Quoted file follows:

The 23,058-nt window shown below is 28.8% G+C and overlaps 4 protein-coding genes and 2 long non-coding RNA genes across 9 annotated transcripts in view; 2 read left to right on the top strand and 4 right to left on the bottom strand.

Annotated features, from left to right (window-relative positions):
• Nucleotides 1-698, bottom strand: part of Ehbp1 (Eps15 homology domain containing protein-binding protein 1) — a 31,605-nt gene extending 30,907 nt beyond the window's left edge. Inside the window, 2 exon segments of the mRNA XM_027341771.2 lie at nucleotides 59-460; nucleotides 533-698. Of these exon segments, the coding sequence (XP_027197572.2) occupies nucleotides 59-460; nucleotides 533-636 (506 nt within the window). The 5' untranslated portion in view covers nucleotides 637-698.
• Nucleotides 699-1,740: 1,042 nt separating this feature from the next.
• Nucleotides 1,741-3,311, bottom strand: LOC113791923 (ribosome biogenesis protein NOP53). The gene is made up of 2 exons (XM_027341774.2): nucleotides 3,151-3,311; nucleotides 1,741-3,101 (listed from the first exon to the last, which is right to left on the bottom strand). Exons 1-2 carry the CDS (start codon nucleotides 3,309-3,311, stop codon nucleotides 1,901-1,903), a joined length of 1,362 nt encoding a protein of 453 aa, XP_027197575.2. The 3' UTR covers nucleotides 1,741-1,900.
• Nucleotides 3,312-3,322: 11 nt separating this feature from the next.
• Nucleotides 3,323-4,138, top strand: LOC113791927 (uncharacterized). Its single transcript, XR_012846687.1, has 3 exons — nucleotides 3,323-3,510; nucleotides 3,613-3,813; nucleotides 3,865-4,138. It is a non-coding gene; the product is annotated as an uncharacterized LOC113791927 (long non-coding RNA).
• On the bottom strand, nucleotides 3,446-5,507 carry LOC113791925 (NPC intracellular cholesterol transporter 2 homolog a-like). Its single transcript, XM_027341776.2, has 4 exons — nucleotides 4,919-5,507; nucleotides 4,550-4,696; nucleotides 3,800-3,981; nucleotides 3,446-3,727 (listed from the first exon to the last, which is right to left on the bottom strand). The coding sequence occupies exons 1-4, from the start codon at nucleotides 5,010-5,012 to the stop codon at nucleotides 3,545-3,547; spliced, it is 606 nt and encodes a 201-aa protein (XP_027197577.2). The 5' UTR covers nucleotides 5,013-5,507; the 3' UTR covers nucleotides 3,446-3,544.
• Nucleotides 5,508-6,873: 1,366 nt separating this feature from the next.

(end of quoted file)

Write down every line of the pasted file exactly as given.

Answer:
The 23,058-nt window shown below is 28.8% G+C and overlaps 4 protein-coding genes and 2 long non-coding RNA genes across 9 annotated transcripts in view; 2 read left to right on the top strand and 4 right to left on the bottom strand.

Annotated features, from left to right (window-relative positions):
• Nucleotides 1-698, bottom strand: part of Ehbp1 (Eps15 homology domain containing protein-binding protein 1) — a 31,605-nt gene extending 30,907 nt beyond the window's left edge. Inside the window, 2 exon segments of the mRNA XM_027341771.2 lie at nucleotides 59-460; nucleotides 533-698. Of these exon segments, the coding sequence (XP_027197572.2) occupies nucleotides 59-460; nucleotides 533-636 (506 nt within the window). The 5' untranslated portion in view covers nucleotides 637-698.
• Nucleotides 699-1,740: 1,042 nt separating this feature from the next.
• Nucleotides 1,741-3,311, bottom strand: LOC113791923 (ribosome biogenesis protein NOP53). The gene is made up of 2 exons (XM_027341774.2): nucleotides 3,151-3,311; nucleotides 1,741-3,101 (listed from the first exon to the last, which is right to left on the bottom strand). Exons 1-2 carry the CDS (start codon nucleotides 3,309-3,311, stop codon nucleotides 1,901-1,903), a joined length of 1,362 nt encoding a protein of 453 aa, XP_027197575.2. The 3' UTR covers nucleotides 1,741-1,900.
• Nucleotides 3,312-3,322: 11 nt separating this feature from the next.
• Nucleotides 3,323-4,138, top strand: LOC113791927 (uncharacterized). Its single transcript, XR_012846687.1, has 3 exons — nucleotides 3,323-3,510; nucleotides 3,613-3,813; nucleotides 3,865-4,138. It is a non-coding gene; the product is annotated as an uncharacterized LOC113791927 (long non-coding RNA).
• On the bottom strand, nucleotides 3,446-5,507 carry LOC113791925 (NPC intracellular cholesterol transporter 2 homolog a-like). Its single transcript, XM_027341776.2, has 4 exons — nucleotides 4,919-5,507; nucleotides 4,550-4,696; nucleotides 3,800-3,981; nucleotides 3,446-3,727 (listed from the first exon to the last, which is right to left on the bottom strand). The coding sequence occupies exons 1-4, from the start codon at nucleotides 5,010-5,012 to the stop codon at nucleotides 3,545-3,547; spliced, it is 606 nt and encodes a 201-aa protein (XP_027197577.2). The 5' UTR covers nucleotides 5,013-5,507; the 3' UTR covers nucleotides 3,446-3,544.
• Nucleotides 5,508-6,873: 1,366 nt separating this feature from the next.